News: AI app NotebookLM presented by Google

Tim Filzinger

For two months, AI enthusiasts have been waiting for the test phase of Google's "Project Tailwind" - an app for AI-supported organization of notes. Now the time has come, but the model is now called "NotebookLM". In the US, you can already get on the waiting list to try it out. A first look at the announced features promises a lot - but also leaves questions unanswered.

This article was written in German, automatically translated into other languages and editorially reviewed. We welcome feedback at the end of the article.

NotebookLM "grounds" notes

The Google Lab has long been notorious for its experiments. Especially when it comes once again to a ChatGPT-like language model, things are likely to get exciting. This is now the case with NotebookLM, Google's third notebook app. Language Models (LM) currently represent the state of the art in automated language processing. Through extensive pre-training with large amounts of text and subsequent fine-tuning, these models can perform versatile tasks such as analyzing, summarizing, structuring, and creating text. Google wants to bring this potential to new heights in conjunction with users' personal documents.

The big difference to typical models is that NotebookLM prioritizes the content of uploaded content higher than the training data. In AI jargon, this is referred to as "grounding". Google insists on the importance of the most recently analyzed source, which ultimately originated from the user's pen. This is to reduce the risk of so-called hallucinations of the AI. On request, broader knowledge can also be accessed, whereby NotebookLM labels the corresponding sources and provides answers with citations. This should provide food for thought in the discussion about the reliability of AI-generated content.

Artificial intelligence in personalized

Through the Grounding is intended to achieve more individual use with the help of personalized AI. The Google Docs accounts of the users are used as input, other formats are to follow. The following tasks in particular can be mapped from the interaction of the documents with AI:

  • Answer questions: Actually, any conventional text bot is also capable of this. The special feature here - as always particularly important for Google - would be personalization. For example, a student could ask questions about an uploaded paper and receive support in understanding it.
  • Create summaries: This will probably just happen unprompted when a Google Doc enters the AI app. In addition, key questions and various labels for structuring documents and the information they contain can be added.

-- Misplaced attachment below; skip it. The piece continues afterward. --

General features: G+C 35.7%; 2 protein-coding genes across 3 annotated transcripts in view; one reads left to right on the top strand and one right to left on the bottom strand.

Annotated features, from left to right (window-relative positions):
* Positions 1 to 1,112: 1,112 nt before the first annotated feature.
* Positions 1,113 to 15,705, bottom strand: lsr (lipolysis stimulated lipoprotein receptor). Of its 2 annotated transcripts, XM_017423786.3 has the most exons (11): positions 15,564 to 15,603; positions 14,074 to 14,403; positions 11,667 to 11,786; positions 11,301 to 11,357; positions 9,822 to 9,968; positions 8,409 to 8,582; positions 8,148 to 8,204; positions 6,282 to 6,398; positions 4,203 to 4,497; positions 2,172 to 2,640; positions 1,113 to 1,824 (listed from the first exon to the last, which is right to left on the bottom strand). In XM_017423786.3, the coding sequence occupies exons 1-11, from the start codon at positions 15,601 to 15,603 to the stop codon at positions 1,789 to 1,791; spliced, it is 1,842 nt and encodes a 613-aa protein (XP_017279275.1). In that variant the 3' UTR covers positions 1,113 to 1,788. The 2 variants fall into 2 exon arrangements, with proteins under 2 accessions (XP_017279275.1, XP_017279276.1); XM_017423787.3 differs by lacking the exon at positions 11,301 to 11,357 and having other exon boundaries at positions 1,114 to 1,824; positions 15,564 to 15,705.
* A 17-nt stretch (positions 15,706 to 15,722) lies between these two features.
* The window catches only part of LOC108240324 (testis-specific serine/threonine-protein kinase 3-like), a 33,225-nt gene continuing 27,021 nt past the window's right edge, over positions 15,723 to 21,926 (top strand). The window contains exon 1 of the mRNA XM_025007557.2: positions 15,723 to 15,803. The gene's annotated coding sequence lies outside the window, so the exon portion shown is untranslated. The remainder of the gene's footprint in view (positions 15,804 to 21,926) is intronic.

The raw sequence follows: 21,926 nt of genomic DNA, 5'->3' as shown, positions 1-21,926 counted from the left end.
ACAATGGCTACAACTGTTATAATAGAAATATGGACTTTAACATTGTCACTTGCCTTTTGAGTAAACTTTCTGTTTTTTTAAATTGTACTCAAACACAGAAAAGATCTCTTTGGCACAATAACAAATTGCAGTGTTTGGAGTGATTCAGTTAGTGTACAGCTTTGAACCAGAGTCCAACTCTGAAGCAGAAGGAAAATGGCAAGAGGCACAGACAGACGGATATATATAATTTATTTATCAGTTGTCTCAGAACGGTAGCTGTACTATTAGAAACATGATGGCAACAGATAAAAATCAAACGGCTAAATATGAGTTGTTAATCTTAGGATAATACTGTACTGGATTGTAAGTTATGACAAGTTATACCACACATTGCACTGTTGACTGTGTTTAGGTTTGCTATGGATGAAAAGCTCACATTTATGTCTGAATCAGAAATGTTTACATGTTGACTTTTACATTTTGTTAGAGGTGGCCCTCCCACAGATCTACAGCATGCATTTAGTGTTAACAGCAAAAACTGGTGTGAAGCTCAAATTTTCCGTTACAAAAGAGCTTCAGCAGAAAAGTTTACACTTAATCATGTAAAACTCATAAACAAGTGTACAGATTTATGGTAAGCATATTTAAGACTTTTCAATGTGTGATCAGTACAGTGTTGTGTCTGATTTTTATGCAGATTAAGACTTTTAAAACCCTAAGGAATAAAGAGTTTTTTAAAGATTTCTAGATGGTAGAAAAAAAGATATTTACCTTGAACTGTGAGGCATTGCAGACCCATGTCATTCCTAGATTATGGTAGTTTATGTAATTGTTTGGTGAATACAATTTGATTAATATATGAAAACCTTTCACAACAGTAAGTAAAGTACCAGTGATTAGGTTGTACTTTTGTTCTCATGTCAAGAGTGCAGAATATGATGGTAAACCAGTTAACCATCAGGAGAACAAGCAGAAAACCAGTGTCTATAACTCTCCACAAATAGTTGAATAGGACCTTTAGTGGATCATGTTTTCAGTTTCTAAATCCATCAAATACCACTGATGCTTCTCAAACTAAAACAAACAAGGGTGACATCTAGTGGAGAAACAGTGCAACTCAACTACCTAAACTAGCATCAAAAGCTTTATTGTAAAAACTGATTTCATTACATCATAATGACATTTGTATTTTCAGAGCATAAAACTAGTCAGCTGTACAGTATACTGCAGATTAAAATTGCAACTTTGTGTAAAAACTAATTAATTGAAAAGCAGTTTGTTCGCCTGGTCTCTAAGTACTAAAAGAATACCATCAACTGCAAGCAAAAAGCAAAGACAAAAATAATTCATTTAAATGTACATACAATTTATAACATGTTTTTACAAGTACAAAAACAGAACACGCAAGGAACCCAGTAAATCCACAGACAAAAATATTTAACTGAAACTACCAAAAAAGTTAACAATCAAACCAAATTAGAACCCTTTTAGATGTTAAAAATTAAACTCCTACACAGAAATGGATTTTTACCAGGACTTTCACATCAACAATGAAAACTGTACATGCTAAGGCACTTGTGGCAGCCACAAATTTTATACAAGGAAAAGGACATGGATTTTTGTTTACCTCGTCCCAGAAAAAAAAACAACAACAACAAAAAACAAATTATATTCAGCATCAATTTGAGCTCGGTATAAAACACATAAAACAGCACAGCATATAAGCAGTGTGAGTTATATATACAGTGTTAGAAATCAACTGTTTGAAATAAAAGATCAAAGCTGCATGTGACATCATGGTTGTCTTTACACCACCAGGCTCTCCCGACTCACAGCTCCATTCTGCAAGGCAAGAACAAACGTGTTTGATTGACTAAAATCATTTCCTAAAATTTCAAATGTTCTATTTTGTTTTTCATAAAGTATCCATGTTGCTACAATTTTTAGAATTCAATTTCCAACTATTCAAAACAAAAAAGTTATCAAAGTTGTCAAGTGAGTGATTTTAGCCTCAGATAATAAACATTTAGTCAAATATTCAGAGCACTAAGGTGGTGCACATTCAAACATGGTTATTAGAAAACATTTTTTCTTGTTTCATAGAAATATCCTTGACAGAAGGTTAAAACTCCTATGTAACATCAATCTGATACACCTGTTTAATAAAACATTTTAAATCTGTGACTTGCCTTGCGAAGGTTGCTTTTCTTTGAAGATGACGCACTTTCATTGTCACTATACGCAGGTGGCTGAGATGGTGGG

• Generate new ideas: The better a personalized AI knows its user, the sooner it should learn to think like him - at least according to Google's logic. Personalized scripts and new content could be created from uploaded information.

AI notebook remains experiment for now

Overall, Google's announcement is relatively vague at first. However, the news still attracts a lot of attention. The responsible parties should be well aware of that. They also constantly emphasize the experimental status of NotebookLM, which will initially only be made available to a "small group of US users". Google wants to keep in regular contact with this group in order to explore weaknesses and development possibilities of the tool. The tech giant still has to find out for itself what it will really do with NotebookLM in the end.

"We'll be talking to people and communities often to learn about what's working well and where the gaps are, with the intent of making NotebookLM a truly useful product."

Google Labs

B2B alternative for automated document management

Gaining knowledge from individual Documents may be news for personal use, but it has long been common practice in business. For example, the Document AI of Konfuzio to automatically read heterogeneous and unstructured files in order to extracted to use information systematically. The input is not just limited to Google Docs, but can be available in countless formats and even in optical handwriting. So, instead of getting bogged down in sprawling paperwork, companies are already reducing their administrative overhead and leveraging capacity and insight for sustainable business success.

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